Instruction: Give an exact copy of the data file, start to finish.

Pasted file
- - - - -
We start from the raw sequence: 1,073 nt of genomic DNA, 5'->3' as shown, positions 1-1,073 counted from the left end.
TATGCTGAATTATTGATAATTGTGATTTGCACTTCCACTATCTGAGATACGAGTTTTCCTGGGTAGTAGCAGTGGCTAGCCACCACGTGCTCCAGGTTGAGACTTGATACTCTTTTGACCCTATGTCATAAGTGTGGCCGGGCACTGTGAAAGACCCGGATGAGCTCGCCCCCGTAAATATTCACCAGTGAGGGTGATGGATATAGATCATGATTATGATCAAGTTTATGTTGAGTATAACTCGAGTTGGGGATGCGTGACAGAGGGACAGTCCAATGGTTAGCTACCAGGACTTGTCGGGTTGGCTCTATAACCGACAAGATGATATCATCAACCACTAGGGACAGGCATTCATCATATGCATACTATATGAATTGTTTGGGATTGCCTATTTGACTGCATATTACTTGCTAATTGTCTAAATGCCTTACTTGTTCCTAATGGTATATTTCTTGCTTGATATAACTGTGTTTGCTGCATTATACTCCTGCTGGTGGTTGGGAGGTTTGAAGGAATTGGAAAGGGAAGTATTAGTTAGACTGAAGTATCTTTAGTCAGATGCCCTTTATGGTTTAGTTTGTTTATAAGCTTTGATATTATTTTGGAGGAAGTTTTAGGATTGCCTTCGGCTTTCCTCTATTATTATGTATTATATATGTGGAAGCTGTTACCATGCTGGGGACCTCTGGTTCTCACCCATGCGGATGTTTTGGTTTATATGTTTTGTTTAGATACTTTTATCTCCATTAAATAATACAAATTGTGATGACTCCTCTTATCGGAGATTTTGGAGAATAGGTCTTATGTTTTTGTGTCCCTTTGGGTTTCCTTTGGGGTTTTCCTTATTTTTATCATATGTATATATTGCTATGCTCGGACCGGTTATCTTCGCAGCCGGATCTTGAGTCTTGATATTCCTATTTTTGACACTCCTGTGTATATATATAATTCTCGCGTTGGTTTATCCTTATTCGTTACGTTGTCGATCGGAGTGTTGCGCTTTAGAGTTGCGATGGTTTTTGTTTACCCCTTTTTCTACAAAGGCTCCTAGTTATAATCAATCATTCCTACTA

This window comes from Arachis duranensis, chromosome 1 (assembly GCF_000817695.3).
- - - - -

We start from the raw sequence: 1,073 nt of genomic DNA, 5'->3' as shown, positions 1-1,073 counted from the left end.
TATGCTGAATTATTGATAATTGTGATTTGCACTTCCACTATCTGAGATACGAGTTTTCCTGGGTAGTAGCAGTGGCTAGCCACCACGTGCTCCAGGTTGAGACTTGATACTCTTTTGACCCTATGTCATAAGTGTGGCCGGGCACTGTGAAAGACCCGGATGAGCTCGCCCCCGTAAATATTCACCAGTGAGGGTGATGGATATAGATCATGATTATGATCAAGTTTATGTTGAGTATAACTCGAGTTGGGGATGCGTGACAGAGGGACAGTCCAATGGTTAGCTACCAGGACTTGTCGGGTTGGCTCTATAACCGACAAGATGATATCATCAACCACTAGGGACAGGCATTCATCATATGCATACTATATGAATTGTTTGGGATTGCCTATTTGACTGCATATTACTTGCTAATTGTCTAAATGCCTTACTTGTTCCTAATGGTATATTTCTTGCTTGATATAACTGTGTTTGCTGCATTATACTCCTGCTGGTGGTTGGGAGGTTTGAAGGAATTGGAAAGGGAAGTATTAGTTAGACTGAAGTATCTTTAGTCAGATGCCCTTTATGGTTTAGTTTGTTTATAAGCTTTGATATTATTTTGGAGGAAGTTTTAGGATTGCCTTCGGCTTTCCTCTATTATTATGTATTATATATGTGGAAGCTGTTACCATGCTGGGGACCTCTGGTTCTCACCCATGCGGATGTTTTGGTTTATATGTTTTGTTTAGATACTTTTATCTCCATTAAATAATACAAATTGTGATGACTCCTCTTATCGGAGATTTTGGAGAATAGGTCTTATGTTTTTGTGTCCCTTTGGGTTTCCTTTGGGGTTTTCCTTATTTTTATCATATGTATATATTGCTATGCTCGGACCGGTTATCTTCGCAGCCGGATCTTGAGTCTTGATATTCCTATTTTTGACACTCCTGTGTATATATATAATTCTCGCGTTGGTTTATCCTTATTCGTTACGTTGTCGATCGGAGTGTTGCGCTTTAGAGTTGCGATGGTTTTTGTTTACCCCTTTTTCTACAAAGGCTCCTAGTTATAATCAATCATTCCTACTA

This window comes from Arachis duranensis, chromosome 1 (assembly GCF_000817695.3).